Figure 2: Inflammatory pathway components (Medzhitov, 2010).

Inflammatory Cells: Leukocytes

The inflammatory cells (also known as leukocytes) are important players during an inflammatory reaction. There are several types of leukocytes, including neutrophils, monocytes, eosinophils, lymphocytes, macrophages, mast cells, and basophils (Figure 3). They can be classified into granulocytes (where small granules can be observed inside them by using specific tools, e.g., a microscope) and agranulocytes (where granules are absent or are too small to be identified). Each of these cell types has a unique role to play in the body's defense system. For example, neutrophils and eosinophils play a more active role in the initiation or acute response to an infection or injury. In contrast, lymphocytes and macrophages play an important role in the prolonged or chronic response to infection or injury.

Another classification for leukocytes is based on the shape of their nucleus. Leukocytes can be categorized as mononuclear cells when the cell displays a round nucleus (e.g., lymphocytes, monocytes, macrophages) or polymorphonuclear cells when the cell presents a lobed nucleus (e.g., neutrophils, eosinophils). Leukocytes are also commonly known as white blood cells and they perform a distinct role from red blood cells (other blood cell type in circulation), whose principal function is to carry oxygen to all organs. Both white and red blood cells are derived from stem cells present in the bone marrow, a specialized tissue located in the center of the bones responsible for the production and renewal of blood cells (Ahmad, Awais, Kausar, & Akram, 2023).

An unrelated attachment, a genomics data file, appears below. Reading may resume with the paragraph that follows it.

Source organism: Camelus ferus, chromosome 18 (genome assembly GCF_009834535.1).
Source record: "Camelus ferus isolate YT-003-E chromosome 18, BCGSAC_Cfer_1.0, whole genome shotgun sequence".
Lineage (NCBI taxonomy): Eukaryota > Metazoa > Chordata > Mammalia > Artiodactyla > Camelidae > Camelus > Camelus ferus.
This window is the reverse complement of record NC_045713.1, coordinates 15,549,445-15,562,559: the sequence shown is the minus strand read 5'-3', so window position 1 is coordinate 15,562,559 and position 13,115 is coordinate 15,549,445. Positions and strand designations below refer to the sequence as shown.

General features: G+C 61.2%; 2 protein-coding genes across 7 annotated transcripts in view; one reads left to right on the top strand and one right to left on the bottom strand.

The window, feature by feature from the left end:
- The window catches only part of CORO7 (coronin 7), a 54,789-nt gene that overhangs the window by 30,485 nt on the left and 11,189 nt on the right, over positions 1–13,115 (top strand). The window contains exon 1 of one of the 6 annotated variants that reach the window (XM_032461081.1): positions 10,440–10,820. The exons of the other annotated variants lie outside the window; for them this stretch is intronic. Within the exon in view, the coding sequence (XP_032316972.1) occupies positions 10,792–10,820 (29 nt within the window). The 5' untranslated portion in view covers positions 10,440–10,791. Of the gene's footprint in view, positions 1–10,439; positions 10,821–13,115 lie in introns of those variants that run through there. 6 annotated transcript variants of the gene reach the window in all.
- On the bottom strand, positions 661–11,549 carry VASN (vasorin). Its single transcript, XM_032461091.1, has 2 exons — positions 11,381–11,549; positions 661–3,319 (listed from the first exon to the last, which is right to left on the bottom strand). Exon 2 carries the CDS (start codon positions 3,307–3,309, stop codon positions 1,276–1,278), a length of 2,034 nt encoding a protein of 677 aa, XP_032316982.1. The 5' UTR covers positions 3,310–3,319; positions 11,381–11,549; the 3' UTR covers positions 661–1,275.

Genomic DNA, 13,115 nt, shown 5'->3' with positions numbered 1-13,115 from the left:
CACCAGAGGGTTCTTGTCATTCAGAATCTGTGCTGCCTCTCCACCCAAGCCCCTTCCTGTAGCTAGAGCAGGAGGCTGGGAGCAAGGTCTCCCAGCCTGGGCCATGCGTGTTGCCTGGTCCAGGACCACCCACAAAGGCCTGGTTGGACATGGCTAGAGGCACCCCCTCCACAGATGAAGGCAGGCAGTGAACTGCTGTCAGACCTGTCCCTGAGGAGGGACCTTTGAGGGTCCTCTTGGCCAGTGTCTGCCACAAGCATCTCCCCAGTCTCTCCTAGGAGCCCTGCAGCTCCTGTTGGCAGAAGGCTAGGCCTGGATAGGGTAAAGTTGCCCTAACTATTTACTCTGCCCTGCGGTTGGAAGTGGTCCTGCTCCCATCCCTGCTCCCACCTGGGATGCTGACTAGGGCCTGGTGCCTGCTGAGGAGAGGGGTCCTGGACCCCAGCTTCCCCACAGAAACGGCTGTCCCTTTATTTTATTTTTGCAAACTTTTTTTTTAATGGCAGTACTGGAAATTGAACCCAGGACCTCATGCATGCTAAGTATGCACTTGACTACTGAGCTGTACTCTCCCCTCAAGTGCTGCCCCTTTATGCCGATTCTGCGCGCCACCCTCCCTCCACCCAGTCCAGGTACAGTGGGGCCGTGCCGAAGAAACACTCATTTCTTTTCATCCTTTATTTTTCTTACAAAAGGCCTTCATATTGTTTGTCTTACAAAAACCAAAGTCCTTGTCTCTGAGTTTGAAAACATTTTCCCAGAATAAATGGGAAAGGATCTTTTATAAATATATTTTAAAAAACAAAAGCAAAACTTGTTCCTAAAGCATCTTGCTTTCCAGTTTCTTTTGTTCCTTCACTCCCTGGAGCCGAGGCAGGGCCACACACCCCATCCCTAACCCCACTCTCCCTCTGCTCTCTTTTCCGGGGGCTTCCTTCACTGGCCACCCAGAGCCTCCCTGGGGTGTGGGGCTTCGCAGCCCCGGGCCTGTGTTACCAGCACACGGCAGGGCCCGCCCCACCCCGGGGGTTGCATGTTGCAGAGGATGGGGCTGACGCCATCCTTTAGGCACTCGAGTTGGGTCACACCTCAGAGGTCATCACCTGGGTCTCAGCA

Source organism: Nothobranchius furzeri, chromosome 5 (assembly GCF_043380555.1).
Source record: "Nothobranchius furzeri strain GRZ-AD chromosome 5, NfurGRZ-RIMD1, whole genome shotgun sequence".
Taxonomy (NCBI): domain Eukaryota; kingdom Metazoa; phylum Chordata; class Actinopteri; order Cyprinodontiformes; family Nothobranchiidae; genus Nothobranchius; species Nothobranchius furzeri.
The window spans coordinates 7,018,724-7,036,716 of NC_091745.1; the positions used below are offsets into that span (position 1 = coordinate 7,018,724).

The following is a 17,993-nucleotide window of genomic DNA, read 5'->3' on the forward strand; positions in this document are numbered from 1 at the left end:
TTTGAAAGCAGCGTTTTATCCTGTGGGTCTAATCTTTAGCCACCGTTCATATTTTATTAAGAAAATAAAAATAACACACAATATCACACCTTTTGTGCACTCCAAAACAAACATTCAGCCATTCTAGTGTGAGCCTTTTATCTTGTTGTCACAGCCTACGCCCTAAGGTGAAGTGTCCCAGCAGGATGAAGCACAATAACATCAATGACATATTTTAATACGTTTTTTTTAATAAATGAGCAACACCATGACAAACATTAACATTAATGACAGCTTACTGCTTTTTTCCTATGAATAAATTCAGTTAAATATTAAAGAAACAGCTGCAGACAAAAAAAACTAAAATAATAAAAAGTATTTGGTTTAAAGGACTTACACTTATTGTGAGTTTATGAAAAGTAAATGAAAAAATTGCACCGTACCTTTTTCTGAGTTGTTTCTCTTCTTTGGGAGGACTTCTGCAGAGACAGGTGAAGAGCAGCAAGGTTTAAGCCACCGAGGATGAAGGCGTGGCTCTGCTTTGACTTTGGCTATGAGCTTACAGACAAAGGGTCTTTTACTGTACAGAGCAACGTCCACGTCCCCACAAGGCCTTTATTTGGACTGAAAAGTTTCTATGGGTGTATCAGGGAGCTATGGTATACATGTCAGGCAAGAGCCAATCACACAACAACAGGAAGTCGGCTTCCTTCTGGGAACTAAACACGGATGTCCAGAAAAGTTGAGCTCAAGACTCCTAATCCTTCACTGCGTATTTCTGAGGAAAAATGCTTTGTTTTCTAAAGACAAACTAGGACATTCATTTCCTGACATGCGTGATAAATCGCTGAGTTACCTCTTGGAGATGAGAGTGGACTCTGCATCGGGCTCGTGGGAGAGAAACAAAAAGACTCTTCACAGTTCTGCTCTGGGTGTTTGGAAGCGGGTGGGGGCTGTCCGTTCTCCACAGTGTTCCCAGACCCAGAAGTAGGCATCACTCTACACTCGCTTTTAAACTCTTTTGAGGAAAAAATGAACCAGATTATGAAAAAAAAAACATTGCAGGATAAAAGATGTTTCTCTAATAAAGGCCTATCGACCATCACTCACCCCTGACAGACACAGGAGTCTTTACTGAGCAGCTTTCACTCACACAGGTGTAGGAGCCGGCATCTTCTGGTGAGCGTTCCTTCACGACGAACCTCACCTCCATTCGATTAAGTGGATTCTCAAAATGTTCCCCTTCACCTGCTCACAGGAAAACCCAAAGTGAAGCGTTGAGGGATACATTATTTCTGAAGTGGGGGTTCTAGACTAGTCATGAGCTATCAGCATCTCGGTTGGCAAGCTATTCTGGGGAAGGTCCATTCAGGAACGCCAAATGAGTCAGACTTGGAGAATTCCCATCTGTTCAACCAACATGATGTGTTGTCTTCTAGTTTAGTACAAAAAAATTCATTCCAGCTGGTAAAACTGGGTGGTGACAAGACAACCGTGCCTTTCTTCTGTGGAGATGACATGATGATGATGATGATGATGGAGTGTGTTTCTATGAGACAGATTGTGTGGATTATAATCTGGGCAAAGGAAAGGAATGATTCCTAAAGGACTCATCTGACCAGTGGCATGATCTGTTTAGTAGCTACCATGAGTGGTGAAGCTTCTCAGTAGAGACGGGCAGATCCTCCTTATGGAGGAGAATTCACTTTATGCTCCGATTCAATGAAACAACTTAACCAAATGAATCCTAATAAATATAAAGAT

Figure 3: White blood cell subtypes (Ahmad, Awais, Kausar & Akram, 2023).

Neutrophils are important players in the body's defense system, being the most prevalent cells found in the bloodstream. These cells are the first leukocytes to migrate to inflammatory sites (Nathan, 2002) and several mediators involved in leukocyte recruitment (migration of inflammatory cells to an inflammatory site) have been extensively studied by researchers (Borregaard, 2010; Zlotnik, Yoshie, & Nomiyama, 2006). Neutrophils are produced in the bone marrow in large numbers, approximately 1011 cells per day, and they typically constitute about 70% of all white blood cells in the body. These cells are constantly renewed. In the blood circulation, neutrophils survive for about 6 to 8 hours, but after migrating to the tissue, their survival can be prolonged from three to five days due to the actions of inflammatory mediators produced locally, ensuring sufficient time for neutrophils to exercise their antimicrobial functions (Summers et al., 2010). Three main antimicrobial functions are recognized for neutrophils: phagocytosis, degranulation, and the release of nuclear material in the form of neutrophil extracellular traps (NETs) (Figure 4). When neutrophils recognize microbial pathogens (harmful microorganisms), these different mechanisms to destroy them can be activated. Phagocytosis involves the ingestion of the microorganism by forming a vacuole: a space within the cell, enclosed by a membrane and containing the ingested microorganism. Inside this structure, the microorganism is destroyed by the action of an acidic environment (low pH) and degrading proteins. Neutrophils also release the contents of their intracellular granules (degrading proteins, bactericidal substances) into the extracellular environment with the purpose of killing pathogens, a process that is known as degranulation. When the microorganism is too large to be ingested, extracellular traps (NETs) formed by DNA fibers and granule proteins can be released by neutrophils to capture, neutralize, and destroy it (Rosales, 2018). NETs are also called NETosis and are a specialized type of cell death of neutrophils.